ASGI (Asynchronous Server Gateway Interface) Draft Spec


This is still in-progress, but is now mostly complete.


This document proposes a standard interface between network protocol servers (particularly web servers) and Python applications, intended to allow handling of multiple common protocol styles (including HTTP, HTTP2, and WebSocket).

This base specification is intended to fix in place the set of APIs by which these servers interact and the guarantees and style of message delivery; each supported protocol (such as HTTP) has a sub-specification that outlines how to encode and decode that protocol into messages.

The set of sub-specifications is available in the Message Formats section.


The WSGI specification has worked well since it was introduced, and allowed for great flexibility in Python framework and web server choice. However, its design is irrevocably tied to the HTTP-style request/response cycle, and more and more protocols are becoming a standard part of web programming that do not follow this pattern (most notably, WebSocket).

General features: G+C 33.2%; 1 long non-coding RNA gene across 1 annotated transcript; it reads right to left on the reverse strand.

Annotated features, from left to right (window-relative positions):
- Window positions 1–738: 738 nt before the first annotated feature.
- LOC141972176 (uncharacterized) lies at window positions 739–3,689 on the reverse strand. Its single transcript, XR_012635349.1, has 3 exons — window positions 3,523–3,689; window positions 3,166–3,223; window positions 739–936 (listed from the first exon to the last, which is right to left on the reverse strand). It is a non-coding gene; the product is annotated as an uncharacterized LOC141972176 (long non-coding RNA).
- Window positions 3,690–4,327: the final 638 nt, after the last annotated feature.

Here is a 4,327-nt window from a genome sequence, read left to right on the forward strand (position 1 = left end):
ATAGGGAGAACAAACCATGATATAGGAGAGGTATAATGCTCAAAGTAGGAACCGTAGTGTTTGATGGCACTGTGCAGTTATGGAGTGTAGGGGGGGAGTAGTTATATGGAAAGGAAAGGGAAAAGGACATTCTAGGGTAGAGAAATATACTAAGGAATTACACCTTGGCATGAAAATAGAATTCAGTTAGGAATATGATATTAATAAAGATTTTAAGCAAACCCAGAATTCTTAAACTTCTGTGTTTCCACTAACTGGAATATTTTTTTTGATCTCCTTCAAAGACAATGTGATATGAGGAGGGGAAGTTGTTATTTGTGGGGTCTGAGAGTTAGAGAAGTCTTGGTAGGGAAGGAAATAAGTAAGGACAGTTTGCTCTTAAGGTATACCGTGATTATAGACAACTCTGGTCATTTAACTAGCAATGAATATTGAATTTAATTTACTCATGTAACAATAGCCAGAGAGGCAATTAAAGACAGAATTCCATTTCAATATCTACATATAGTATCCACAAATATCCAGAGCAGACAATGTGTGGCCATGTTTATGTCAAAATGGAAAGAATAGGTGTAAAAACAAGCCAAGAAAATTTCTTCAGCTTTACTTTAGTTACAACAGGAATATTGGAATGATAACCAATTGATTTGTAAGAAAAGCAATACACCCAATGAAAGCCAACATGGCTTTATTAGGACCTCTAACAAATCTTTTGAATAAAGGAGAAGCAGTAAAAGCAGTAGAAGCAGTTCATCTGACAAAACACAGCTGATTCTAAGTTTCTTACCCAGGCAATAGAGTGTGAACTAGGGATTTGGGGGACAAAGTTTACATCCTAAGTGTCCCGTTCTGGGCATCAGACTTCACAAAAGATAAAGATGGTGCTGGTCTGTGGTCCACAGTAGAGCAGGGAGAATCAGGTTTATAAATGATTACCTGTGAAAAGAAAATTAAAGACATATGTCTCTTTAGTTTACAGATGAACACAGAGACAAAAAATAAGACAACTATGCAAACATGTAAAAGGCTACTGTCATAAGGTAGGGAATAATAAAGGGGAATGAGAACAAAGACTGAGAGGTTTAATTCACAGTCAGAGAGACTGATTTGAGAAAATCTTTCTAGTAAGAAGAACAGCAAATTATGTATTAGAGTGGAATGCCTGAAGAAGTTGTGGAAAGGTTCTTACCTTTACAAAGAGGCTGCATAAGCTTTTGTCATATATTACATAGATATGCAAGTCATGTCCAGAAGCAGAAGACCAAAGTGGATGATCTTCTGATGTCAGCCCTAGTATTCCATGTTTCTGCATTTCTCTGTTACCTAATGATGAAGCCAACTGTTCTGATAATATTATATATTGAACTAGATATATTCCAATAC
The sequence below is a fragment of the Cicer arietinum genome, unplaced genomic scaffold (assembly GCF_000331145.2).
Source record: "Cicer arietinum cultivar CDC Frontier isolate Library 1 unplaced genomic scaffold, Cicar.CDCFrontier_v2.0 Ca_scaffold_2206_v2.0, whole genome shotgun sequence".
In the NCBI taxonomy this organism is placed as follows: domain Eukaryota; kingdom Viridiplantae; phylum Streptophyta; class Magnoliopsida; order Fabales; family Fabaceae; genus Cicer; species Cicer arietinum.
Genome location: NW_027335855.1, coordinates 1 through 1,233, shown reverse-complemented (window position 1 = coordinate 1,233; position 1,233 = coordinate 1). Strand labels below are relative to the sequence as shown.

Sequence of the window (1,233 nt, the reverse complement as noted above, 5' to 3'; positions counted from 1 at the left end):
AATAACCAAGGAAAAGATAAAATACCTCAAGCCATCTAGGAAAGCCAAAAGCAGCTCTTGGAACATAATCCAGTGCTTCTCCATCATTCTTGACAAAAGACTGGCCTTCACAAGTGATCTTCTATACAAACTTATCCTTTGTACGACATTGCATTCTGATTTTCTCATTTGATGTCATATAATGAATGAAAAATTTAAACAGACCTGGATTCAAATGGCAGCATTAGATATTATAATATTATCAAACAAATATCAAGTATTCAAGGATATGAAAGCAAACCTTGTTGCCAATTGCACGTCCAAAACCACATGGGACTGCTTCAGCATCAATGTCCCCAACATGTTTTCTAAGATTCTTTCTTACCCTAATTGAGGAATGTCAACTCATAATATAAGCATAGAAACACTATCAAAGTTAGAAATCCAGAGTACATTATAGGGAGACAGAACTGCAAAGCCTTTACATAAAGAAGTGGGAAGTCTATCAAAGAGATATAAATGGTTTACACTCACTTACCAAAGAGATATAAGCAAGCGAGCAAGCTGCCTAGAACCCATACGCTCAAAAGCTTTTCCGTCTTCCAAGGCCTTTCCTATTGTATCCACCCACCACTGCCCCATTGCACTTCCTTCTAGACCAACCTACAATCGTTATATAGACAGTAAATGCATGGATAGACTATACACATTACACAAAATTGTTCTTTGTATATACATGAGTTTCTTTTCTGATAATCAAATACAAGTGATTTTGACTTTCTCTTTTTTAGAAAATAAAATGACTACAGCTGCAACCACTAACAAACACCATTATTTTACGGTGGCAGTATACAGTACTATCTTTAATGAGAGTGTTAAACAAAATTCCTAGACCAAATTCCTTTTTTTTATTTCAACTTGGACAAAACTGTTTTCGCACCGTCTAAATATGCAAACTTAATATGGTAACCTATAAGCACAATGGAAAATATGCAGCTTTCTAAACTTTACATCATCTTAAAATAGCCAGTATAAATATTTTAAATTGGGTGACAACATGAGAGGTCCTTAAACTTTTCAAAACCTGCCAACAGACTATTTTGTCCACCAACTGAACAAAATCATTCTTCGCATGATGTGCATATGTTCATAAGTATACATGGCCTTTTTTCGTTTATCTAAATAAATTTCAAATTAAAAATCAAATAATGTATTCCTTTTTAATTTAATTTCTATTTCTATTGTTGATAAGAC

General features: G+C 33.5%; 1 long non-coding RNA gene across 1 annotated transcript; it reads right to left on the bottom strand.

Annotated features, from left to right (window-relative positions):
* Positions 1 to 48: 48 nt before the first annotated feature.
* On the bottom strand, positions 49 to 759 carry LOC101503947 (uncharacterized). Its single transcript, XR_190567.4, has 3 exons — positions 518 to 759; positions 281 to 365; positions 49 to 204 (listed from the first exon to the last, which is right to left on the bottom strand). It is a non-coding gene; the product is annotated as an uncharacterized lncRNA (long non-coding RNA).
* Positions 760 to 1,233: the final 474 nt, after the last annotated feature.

ASGI attempts to preserve a simple application interface, but provide an abstraction that allows for data to be sent and received at any time, and from different application threads or processes.

It also take the principle of turning protocols into Python-compatible, asynchronous-friendly sets of messages and generalises it into two parts; a standardised interface for communication and to build servers around (this document), and a set of standard message formats for each protocol.

Its primary goal is to provide a way to write HTTP/2 and WebSocket code, alongside normal HTTP handling code, however, and part of this design is ensuring there is an easy path to use both existing WSGI servers and applications, as a large majority of Python web usage relies on WSGI and providing an easy path forwards is critical to adoption. Details on that interoperability are covered in HTTP & WebSocket ASGI Message Format (Draft Spec).

The end result of this process has been a specification for generalised inter-process communication between Python processes, with a certain set of guarantees and delivery styles that make it suited to low-latency protocol processing and response. It is not intended to replace things like traditional task queues, but it is intended that it could be used for things like distributed systems communication, or as the backbone of a service-oriented architecure for inter-service communication.


ASGI consists of three different components - protocol servers, a channel layer, and application code. Channel layers are the core part of the implementation, and provide an interface to both protocol servers and applications.